Thank you for bearing with me with the preceding, but I think it is very important for both me and onlookers here.

            As for your reply more specifically, you assert that I am “pushing a grammatical point excessively hard.” I honestly disagree, and being that not only the translator of the minutes (Price) concurs with me, and more importantly, the seventh ecumenical council does as well. Price observes the issue of Origen’s condemnation was not even considered controversial during the fifth council. I concur with Price. In fact, Benignus bishop of Heraclea takes it as a given, stating during the fifth session that “we find indeed many others who were anathematized after death, including also Origen” (v. 87).

            To be perfectly honest, I think that if anyone is pushing the grammar, I am sad to say it has to be you–we have so much consistency internally within the fifth council and recognition of such from the fathers of a future council where the historical position I am expounding is the default. It is the contrarians that have the burden of proof, not those reiterating the traditional teaching of the Church and the explicit teaching of the seventh council on what the fifth council taught. Simply saying that the default position is not unequivocally supported enough by the source material simply does not cut it, historically speaking. We have certainly hit the threshold of high plausibility that Origen was condemned. With him, we see apokatastasis as clearly one of the teachings that was condemned by extensions during the eighth session (and explicitly cited as heresy in the seventh council.)

            The reason I keep pushing of this is simply this is the topic of discussion. Look at the title of your article! Do we have proof that ecumenical councils condemned Origen and apokatastasis. Yes! And, in fact, extremely compelling historical proof. Simply responding the grammar is not convincing enough to everyone is besides the point. If one concedes my position is grammatically possible, and all the council fathers and other council’s fathers concur, and the eminent translator of the councils concurs–well, then, I think that settles it historically.

            I would love the opportunity to speak this out with you, if you want to quibble on finer points, but in a reply I do not want us to miss the forest from the trees. So, forgive my frankness.

            Later on, you point out “that this anathema,” but specifically which anathema you have in mind I am not sure, “has not been perfectly obeyed by the theologians of the Church.” To this, I respond, that is not terribly important to the question at hand. I think the goal posts are being moved, perhaps unintentionally. Your question in the title of your article, and its whole pretext, is whether an ecumenical council condemned Origen and apokatastasis. I have shown the answer is yes, and in fact, at least two different ecumenical councils have. I am presently unaware of the entirety of the sixth council being in English, so I cannot comment on the sixth.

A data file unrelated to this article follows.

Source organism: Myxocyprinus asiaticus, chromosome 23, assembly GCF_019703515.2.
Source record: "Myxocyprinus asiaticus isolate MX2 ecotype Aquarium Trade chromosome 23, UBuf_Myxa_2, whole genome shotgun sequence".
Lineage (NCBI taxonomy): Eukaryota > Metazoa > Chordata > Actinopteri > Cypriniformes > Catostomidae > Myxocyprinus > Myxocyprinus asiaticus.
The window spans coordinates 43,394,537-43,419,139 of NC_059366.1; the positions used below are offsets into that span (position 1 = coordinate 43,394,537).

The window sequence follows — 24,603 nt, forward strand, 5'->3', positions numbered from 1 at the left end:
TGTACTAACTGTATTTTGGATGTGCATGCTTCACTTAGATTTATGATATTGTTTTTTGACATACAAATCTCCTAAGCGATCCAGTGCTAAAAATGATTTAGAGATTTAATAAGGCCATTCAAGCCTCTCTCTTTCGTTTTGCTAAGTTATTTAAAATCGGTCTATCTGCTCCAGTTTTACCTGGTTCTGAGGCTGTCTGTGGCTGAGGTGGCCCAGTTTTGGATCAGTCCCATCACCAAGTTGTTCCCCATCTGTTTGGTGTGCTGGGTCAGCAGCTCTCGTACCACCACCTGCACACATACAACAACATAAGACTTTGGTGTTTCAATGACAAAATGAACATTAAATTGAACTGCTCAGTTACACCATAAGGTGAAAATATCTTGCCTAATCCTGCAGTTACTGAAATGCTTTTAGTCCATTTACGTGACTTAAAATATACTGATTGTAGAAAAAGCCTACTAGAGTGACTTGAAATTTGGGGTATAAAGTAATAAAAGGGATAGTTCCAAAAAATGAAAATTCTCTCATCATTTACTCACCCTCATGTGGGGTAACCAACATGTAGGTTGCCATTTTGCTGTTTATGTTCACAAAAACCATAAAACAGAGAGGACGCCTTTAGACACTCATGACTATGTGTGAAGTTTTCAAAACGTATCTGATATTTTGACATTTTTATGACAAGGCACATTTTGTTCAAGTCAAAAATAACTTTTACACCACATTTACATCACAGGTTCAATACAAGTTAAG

You also write that “the inclusion of Origen in this list of heretics is irrelevant to the consideration of apokatastasis today.”

            I reply again, this is moving the goal posts. I am addressing a historical question. Further, I can affirm that the Church affirmed the nine anathemas (the ninth rejects universal salvation) and apokatastasis more generally (it is named as condemned in the seventh council). Whether every single aspect of apokatastasis was condemned is beyond the purview of the question I am personally trying to settle. All I can say is they name it, condemn it, they name universal salvation, they condemn it, they name Origen the man, they condemn him. All of these things I can affirm as a matter of historical fact.

            Lastly, you write. “Did the council fathers believe they were also condemning St Gregory of Nyssa?” I am sure you guessed my response is that the goal posts are moved yet again. However, I will still give you a private opinion. Saint Gregory of Nyssa is mentioned in the council as one of the doctors of the Church who’s writings were affirmed as such: “we accept everything written and taught by them on the orthodox faith.” They also affirm Augustine in the same words. I suppose, the proviso is “everything written…on the Orthodox faith.” Obviously, if Gregory is sincerely an Origenist, they would not affirm him on that point (just like I doubt they would affirm Augustine’s transducianism.)

            Nevertheless, any discussion on apokatastasis needs to be on the merits of Saint Gregory of Nyssa. However, for historical reasons, we must be careful in asserting the fifth council is teaching something that it is not. We live in a time and place where the newspapers regularly lie, the schools expound propaganda, doctors are more concerned with avoiding lawsuits than curing patients, and overall we are dealing with an anti-truth climate. So, we cannot twist history just because we do not like what it teaches. In fact, we must embrace what we do not like–so we can more greatly appreciate what is the truth.